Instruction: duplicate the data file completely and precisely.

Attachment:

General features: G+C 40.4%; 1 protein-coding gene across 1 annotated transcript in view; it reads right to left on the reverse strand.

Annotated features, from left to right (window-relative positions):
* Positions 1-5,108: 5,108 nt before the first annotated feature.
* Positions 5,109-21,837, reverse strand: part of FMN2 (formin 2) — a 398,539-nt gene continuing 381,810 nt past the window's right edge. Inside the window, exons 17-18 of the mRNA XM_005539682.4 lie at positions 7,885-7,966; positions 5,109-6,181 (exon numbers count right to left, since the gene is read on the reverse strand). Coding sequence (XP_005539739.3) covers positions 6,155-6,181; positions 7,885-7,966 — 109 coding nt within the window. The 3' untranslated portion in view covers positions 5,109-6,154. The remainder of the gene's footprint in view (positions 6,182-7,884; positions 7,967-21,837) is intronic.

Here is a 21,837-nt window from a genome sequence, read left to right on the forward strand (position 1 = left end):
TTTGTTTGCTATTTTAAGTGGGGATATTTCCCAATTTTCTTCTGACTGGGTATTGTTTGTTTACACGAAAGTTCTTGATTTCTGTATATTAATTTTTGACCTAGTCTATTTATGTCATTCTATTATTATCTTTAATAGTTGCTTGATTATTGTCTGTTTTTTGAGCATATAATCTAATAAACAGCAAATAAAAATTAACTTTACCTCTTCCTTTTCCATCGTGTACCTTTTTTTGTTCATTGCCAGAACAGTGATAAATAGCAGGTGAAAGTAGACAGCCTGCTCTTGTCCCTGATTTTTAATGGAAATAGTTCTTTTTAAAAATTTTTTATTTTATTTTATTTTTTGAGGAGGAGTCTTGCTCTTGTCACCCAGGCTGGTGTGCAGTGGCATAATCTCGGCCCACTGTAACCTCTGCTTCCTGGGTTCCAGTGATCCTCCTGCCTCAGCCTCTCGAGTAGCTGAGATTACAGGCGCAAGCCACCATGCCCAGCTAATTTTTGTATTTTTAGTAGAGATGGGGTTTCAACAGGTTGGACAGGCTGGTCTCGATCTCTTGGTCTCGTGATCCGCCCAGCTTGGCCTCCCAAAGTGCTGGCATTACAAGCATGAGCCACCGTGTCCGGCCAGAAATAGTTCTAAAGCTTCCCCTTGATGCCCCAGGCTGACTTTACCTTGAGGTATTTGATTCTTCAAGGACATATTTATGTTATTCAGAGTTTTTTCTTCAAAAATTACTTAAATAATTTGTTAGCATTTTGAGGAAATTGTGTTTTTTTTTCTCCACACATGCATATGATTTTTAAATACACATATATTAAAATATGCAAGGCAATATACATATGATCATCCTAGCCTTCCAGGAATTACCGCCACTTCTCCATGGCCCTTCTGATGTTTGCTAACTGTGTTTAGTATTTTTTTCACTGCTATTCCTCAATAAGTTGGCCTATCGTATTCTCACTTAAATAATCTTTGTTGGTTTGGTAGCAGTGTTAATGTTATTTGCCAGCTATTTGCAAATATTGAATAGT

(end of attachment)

General features: G+C 40.4%; 1 protein-coding gene across 1 annotated transcript in view; it reads right to left on the reverse strand.

Annotated features, from left to right (window-relative positions):
* Positions 1-5,108: 5,108 nt before the first annotated feature.
* Positions 5,109-21,837, reverse strand: part of FMN2 (formin 2) — a 398,539-nt gene continuing 381,810 nt past the window's right edge. Inside the window, exons 17-18 of the mRNA XM_005539682.4 lie at positions 7,885-7,966; positions 5,109-6,181 (exon numbers count right to left, since the gene is read on the reverse strand). Coding sequence (XP_005539739.3) covers positions 6,155-6,181; positions 7,885-7,966 — 109 coding nt within the window. The 3' untranslated portion in view covers positions 5,109-6,154. The remainder of the gene's footprint in view (positions 6,182-7,884; positions 7,967-21,837) is intronic.

Here is a 21,837-nt window from a genome sequence, read left to right on the forward strand (position 1 = left end):
TTTGTTTGCTATTTTAAGTGGGGATATTTCCCAATTTTCTTCTGACTGGGTATTGTTTGTTTACACGAAAGTTCTTGATTTCTGTATATTAATTTTTGACCTAGTCTATTTATGTCATTCTATTATTATCTTTAATAGTTGCTTGATTATTGTCTGTTTTTTGAGCATATAATCTAATAAACAGCAAATAAAAATTAACTTTACCTCTTCCTTTTCCATCGTGTACCTTTTTTTGTTCATTGCCAGAACAGTGATAAATAGCAGGTGAAAGTAGACAGCCTGCTCTTGTCCCTGATTTTTAATGGAAATAGTTCTTTTTAAAAATTTTTTATTTTATTTTATTTTTTGAGGAGGAGTCTTGCTCTTGTCACCCAGGCTGGTGTGCAGTGGCATAATCTCGGCCCACTGTAACCTCTGCTTCCTGGGTTCCAGTGATCCTCCTGCCTCAGCCTCTCGAGTAGCTGAGATTACAGGCGCAAGCCACCATGCCCAGCTAATTTTTGTATTTTTAGTAGAGATGGGGTTTCAACAGGTTGGACAGGCTGGTCTCGATCTCTTGGTCTCGTGATCCGCCCAGCTTGGCCTCCCAAAGTGCTGGCATTACAAGCATGAGCCACCGTGTCCGGCCAGAAATAGTTCTAAAGCTTCCCCTTGATGCCCCAGGCTGACTTTACCTTGAGGTATTTGATTCTTCAAGGACATATTTATGTTATTCAGAGTTTTTTCTTCAAAAATTACTTAAATAATTTGTTAGCATTTTGAGGAAATTGTGTTTTTTTTTCTCCACACATGCATATGATTTTTAAATACACATATATTAAAATATGCAAGGCAATATACATATGATCATCCTAGCCTTCCAGGAATTACCGCCACTTCTCCATGGCCCTTCTGATGTTTGCTAACTGTGTTTAGTATTTTTTTCACTGCTATTCCTCAATAAGTTGGCCTATCGTATTCTCACTTAAATAATCTTTGTTGGTTTGGTAGCAGTGTTAATGTTATTTGCCAGCTATTTGCAAATATTGAATAGT